Equity investors have already committed more than US$300 million to lithium battery recycler Li-Cycle’s plan to go publicly-listed through a special purpose acquisition company (SPAC) merger.
The Canada-headquartered company signalled its intent to list on the New York Stock Exchange in mid-february, through a proposed business combination transaction with SPAC Peridot Acquisition Corp. Just before the end of March, the parties involved registered a Form F-4 with the US Securities and Exchange Commission (SEC).
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Li-Cycle said that its two-step process for recycling achieves around 95% recovery of all the materials used in lithium batteries from sectors including electric vehicles (EVs) and stationary energy storage systems as well as others. This is much higher than a claimed 50% recycling rate more typically seen across the industry, while the company also highlighted in its F-4 that this high rate keeps it in line for proposed European Union regulations for 95% recovery of materials including cobalt that could be introduced by 2025.
Given the growing need for batteries, the desire for ESG-friendly supply chains and the control of intellectual property for its services that it holds, the company’s management believes it can achieve profitability in the future, but at this stage it requires significant capital and support to fuel that trajectory. It also wants to get a strong foothold of market share in a sector that it said could become highly competitive in the next few years.
Prior to 2020, the company was pre-commercial and largely pre-revenues. With the start of commercial operations in 2020, the company’s revenues leaped from US$64,000 in the 12-month period up to 31 October 2019 to US$1,059,000 by the end of the same period last year, growth of more than 1,500%. However, due to the cost of scaling up operations including US$3 million for hiring and retaining staff and the opening of facilities in both Ontario, Canada and Rochester, New York, its net losses rose from US$5.5 million in 2019 to about US$12.5 million in 2020. Li-Cycle's Rochester facility can recycle up to 5,000 tonnes of spent lithium battery materials per annum, having opened up in December 2020, adding to a further 5,000 tonne annual capacity across its other facilities, and a 5,000 tonne expansion is planned at the Rochester site by 2022.
The company has already brokered off-taker deals and partnerships with big customers including mining giant Glencore, which accounted for a large share of 2020 revenues and a marketing deal with mining, minerals and energy finance and logistics company Traxys. Li-Cycle management said that it expects the Traxys partnership to be worth around US$300 million per year in revenues. Costs ahead to be incurred include US$175 million required to scale-up operations and build out further facilities in Rochester.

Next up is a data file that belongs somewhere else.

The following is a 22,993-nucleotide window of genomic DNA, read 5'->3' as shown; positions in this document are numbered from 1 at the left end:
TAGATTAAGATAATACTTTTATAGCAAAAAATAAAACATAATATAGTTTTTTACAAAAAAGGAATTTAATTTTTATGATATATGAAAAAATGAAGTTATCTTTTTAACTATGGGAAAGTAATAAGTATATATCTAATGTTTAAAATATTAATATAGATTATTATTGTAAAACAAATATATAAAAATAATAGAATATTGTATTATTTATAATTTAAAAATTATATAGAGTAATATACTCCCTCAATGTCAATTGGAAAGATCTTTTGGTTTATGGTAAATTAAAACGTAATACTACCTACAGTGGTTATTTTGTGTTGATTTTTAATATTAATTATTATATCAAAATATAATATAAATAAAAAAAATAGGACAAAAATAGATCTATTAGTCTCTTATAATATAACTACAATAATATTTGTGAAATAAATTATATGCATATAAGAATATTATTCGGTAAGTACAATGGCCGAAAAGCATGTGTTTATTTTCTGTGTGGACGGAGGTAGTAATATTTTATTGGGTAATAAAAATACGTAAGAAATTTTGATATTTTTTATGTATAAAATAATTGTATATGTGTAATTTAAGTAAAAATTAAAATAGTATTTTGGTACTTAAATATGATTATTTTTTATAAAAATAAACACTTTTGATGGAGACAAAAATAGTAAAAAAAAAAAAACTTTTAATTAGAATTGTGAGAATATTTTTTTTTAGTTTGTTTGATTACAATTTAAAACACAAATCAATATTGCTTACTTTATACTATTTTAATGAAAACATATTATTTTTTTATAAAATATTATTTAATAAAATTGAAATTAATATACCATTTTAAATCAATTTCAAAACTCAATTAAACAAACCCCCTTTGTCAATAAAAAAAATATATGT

As previously reported by this site, the business combination could see Li-Cycle receive about US$615 million in gross transaction proceeds, although a portion of that could be redeemed by Peridot shareholders. A group of investors have committed US$315 million as private investment in equity (PIPE) financing toward the transaction for the deal, which Li-Cycle and Peridot anticipate will close in the second quarter of this year.
To learn more about Li-Cycle’s two-step mechanical reduction and hydrometallurgical process for recycling batteries, read the 2019 article “Batteries need to be 'renewable' too: why recycling matters now,’ authored by Stefan Hogg, an operations and business development representative at the company.
Stem Inc SPAC vote to be held in late April
In other SPAC news, ‘intelligent energy storage’ company Stem Inc’s proposed combination with SPAC Start Peak took another step forward in late March as a Form S-4 relating to the merger was declared effective by the SEC. A Special Meeting will be held to approve the combination on 27 April, conducted live online via webcast.
In a recent Guest Blog article for this site, Charles Lesser, a partner at cleantech financial advisory group Apricum wrote about the various risks and rewards of ‘the SPAC Track’, highlighting Stem Inc as an example of a clean energy industry company with a proven business model that sees access to capital as the “final impediment to growth”.